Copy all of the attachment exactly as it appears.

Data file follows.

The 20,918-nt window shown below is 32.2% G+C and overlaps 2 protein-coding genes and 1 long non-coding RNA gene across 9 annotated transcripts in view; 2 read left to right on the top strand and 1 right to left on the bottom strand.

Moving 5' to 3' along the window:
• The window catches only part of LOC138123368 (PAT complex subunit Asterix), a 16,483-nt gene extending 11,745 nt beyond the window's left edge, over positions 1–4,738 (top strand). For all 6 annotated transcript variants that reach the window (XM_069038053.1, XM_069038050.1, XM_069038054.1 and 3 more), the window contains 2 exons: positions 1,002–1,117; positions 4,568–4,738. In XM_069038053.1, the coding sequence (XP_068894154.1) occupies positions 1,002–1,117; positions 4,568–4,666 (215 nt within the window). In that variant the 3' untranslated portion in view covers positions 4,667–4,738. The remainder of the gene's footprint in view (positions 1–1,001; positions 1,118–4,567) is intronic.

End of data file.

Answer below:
The 20,918-nt window shown below is 32.2% G+C and overlaps 2 protein-coding genes and 1 long non-coding RNA gene across 9 annotated transcripts in view; 2 read left to right on the top strand and 1 right to left on the bottom strand.

Moving 5' to 3' along the window:
• The window catches only part of LOC138123368 (PAT complex subunit Asterix), a 16,483-nt gene extending 11,745 nt beyond the window's left edge, over positions 1–4,738 (top strand). For all 6 annotated transcript variants that reach the window (XM_069038053.1, XM_069038050.1, XM_069038054.1 and 3 more), the window contains 2 exons: positions 1,002–1,117; positions 4,568–4,738. In XM_069038053.1, the coding sequence (XP_068894154.1) occupies positions 1,002–1,117; positions 4,568–4,666 (215 nt within the window). In that variant the 3' untranslated portion in view covers positions 4,667–4,738. The remainder of the gene's footprint in view (positions 1–1,001; positions 1,118–4,567) is intronic.